Restoring Women to World Studies
In much of the social studies—especially courses focused on world history, geography, and culture—there has been a long-standing awareness that the experience of women has been left out of the narrative. Recent changes in state, national, and Advanced Placement educational standards have sought to remedy this omission by calling for the inclusion of women’s studies in the social studies curriculum. However, the most widely available resources tend to focus on the experience of women in Western Europe and North America.
Restoring Women to World Studies seeks to address these new requirements and the current regional bias in available resources. The unit is based on the 2007 Hemispheres Summer Teachers’ Institute "Restoring Women to World Studies." That four-day workshop explored the situation of women—historical and contemporary—in Latin America, the Middle East, Russia, East Europe and Eurasia, and South Asia. The training sessions discussed the contributions of notable women to historical and artistic movements, talked about concepts of gender roles and gendered spaces, looked at issues that are driving women’s movements today, and examined the greater context in which all of these take place.
In this unit, we have sought to address the Texas Essential Knowledge and Skills (TEKS) and National Geography Standards that explicitly deal with gender roles and social structures but also standards that address citizenship, processes of historical change, social movements and cultural differences. In addition, this unit draws on primary source readings, images, and maps to strengthen students’ skills in working with primary source materials. Each case study is laid out in a Document-Based Question (DBQ) format so that students can cite, interpret, and evaluate sources; consider point of view; and use historical evidence to develop and support a thesis.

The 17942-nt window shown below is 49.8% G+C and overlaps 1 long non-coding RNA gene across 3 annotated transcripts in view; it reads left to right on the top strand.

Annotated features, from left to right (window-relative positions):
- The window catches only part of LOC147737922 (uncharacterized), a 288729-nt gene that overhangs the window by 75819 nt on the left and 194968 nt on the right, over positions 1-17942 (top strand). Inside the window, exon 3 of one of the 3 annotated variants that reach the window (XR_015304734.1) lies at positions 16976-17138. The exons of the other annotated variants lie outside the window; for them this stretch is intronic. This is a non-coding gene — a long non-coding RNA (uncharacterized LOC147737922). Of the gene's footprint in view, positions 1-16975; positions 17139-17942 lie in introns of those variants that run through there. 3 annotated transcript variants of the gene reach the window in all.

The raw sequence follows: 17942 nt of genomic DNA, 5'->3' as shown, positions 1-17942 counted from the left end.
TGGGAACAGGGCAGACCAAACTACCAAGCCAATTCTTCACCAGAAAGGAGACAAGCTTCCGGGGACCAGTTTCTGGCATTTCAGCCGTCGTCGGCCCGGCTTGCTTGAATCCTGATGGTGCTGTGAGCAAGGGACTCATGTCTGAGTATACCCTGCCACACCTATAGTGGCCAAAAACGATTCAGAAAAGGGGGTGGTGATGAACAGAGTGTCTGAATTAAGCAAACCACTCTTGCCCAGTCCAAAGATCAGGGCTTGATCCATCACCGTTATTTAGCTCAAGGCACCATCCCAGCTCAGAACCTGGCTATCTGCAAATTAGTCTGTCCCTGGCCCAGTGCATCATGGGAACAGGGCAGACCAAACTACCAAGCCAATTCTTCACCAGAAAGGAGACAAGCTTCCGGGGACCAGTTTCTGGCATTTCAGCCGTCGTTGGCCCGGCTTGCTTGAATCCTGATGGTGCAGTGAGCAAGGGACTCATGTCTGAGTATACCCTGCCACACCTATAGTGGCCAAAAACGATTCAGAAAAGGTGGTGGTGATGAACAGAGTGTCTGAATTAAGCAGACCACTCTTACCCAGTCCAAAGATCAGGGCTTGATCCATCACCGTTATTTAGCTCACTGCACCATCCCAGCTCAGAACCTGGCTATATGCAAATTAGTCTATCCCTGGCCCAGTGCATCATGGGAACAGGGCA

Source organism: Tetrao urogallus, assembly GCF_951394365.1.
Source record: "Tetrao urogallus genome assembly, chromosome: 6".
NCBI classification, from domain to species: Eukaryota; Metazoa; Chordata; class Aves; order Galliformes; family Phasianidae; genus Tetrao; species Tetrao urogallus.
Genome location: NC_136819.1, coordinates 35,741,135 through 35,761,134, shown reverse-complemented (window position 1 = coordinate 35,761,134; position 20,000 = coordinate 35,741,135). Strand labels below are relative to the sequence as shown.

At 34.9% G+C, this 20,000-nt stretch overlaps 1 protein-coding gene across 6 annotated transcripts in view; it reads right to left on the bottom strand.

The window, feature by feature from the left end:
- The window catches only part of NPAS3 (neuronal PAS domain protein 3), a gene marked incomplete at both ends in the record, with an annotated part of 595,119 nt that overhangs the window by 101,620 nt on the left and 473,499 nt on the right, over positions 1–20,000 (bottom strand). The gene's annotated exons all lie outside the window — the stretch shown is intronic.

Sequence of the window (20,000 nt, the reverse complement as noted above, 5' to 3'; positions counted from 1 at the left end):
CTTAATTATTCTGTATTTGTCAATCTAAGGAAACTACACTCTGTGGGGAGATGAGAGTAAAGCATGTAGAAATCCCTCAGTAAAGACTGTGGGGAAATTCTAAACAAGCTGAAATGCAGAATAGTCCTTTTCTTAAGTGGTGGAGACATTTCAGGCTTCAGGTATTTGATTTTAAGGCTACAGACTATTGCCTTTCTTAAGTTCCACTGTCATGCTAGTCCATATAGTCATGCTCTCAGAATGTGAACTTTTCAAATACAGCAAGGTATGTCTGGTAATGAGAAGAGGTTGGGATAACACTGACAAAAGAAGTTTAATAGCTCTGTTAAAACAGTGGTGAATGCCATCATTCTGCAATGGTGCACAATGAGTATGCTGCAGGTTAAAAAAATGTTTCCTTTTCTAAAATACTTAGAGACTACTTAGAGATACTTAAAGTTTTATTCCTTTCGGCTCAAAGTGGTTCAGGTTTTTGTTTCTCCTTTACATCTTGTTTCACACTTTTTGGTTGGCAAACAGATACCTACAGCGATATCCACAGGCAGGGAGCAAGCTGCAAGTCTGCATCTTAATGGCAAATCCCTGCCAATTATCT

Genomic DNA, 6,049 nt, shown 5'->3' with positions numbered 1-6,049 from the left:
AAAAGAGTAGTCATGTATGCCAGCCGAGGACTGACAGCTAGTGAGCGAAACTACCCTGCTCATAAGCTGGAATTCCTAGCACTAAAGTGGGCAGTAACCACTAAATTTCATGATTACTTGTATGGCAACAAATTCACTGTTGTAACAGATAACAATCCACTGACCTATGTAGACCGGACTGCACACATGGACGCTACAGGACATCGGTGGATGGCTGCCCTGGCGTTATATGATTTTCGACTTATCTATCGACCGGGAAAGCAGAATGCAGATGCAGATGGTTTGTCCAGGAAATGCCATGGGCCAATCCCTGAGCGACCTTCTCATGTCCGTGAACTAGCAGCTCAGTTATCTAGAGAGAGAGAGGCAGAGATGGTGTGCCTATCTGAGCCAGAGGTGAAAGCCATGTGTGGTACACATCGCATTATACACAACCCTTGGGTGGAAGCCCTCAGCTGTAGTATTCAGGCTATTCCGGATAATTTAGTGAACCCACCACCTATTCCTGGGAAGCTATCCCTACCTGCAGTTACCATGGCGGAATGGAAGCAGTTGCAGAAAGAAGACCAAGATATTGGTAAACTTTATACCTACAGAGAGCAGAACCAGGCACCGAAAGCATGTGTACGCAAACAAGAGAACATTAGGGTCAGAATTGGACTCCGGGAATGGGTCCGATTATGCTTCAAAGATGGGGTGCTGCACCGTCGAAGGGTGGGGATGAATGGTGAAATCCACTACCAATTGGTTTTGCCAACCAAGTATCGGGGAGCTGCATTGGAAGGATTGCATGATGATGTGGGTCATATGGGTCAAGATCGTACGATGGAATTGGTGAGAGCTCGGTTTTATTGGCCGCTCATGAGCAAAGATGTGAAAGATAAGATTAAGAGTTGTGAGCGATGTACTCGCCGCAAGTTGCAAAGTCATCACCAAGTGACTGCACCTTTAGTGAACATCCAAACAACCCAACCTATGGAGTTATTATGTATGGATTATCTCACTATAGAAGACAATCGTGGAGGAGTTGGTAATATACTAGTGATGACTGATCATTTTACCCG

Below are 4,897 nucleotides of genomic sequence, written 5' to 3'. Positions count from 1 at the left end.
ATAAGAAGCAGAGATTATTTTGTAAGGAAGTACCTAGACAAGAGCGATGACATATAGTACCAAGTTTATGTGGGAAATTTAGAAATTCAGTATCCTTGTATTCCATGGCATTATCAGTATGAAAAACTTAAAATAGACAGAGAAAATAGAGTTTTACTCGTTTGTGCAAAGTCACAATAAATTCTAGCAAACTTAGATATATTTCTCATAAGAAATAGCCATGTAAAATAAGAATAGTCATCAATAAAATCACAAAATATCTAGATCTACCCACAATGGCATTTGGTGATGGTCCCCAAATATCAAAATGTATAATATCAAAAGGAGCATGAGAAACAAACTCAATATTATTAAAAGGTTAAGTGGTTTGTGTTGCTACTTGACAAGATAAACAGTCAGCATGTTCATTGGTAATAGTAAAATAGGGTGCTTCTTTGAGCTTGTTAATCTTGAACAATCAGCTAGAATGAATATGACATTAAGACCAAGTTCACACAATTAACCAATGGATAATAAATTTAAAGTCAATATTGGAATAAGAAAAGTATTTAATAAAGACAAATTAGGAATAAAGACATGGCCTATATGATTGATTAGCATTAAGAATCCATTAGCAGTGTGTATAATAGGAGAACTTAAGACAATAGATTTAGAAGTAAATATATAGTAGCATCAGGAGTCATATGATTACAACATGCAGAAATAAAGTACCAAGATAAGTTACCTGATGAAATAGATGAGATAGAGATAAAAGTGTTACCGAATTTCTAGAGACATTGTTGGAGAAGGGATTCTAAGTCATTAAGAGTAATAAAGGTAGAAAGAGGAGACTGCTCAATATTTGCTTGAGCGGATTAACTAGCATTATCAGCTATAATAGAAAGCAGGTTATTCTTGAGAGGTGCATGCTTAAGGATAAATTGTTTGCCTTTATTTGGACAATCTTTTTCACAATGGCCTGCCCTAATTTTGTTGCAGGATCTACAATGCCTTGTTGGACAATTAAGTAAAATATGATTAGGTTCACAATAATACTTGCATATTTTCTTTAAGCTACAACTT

The unit begins with a PowerPoint that introduces the notion of gender as a key social category and patriarchy as an important organizing structure in many societies and cultures. The unit then examines these concepts within case studies from the four regions. Each case study is meant to encourage students to address questions about gender roles in the different societies, either in a particular historical moment or how they evolve over time. In addition to responding to each case study, students can analyze and compare the different primary source documents within the case studies by considering the following questions and their answers:
- How do women in patriarchal societies experience gender norms and ideals?
- How do women in patriarchal societies create change within the established order of society?
It is our hope that, with Restoring Women to World Studies, students will be able to better appreciate how gender functions within different societies at different times; understand how it both shapes individual lives and offers individuals opportunities to shape society; see similarities in women’s experiences as well as differences; and appreciate that experiences of gender are influenced by other categories of identity (class, race, ethnicity, etc.) and are not frozen or merely restrictive but changing and challenged by women who respond to traditional understandings of gender roles and hierarchies.
Download the full unit or download specific sections:
- Classroom Activity: Image Analysis Activity
- The Arab World: Islam and Feminism in the Age of the Arab Renaissance
- Brazil: Black Women’s Work and Social Progress
- Chile and Argentina: Madre = Resistencia: Mothers of the Disappeared
- India: Women in the Indian Independence Movement: The Salt Protests of 1930
- Israel: Pioneers in Pre-state Israel: The Women of the First Aliyah
- Russia: Women’s Work or Women’s Rights? Russia after the Revolution
- Sri Lanka: Juki Girls: Clothing, Factory Work, and Changing Gender Roles
- Yugoslavia: Women in Black—Belgrade: Making Their Silence Heard
We welcome feedback and comments on the unit and your experience using it in the classroom. Please do not hesitate to contact us at firstname.lastname@example.org.
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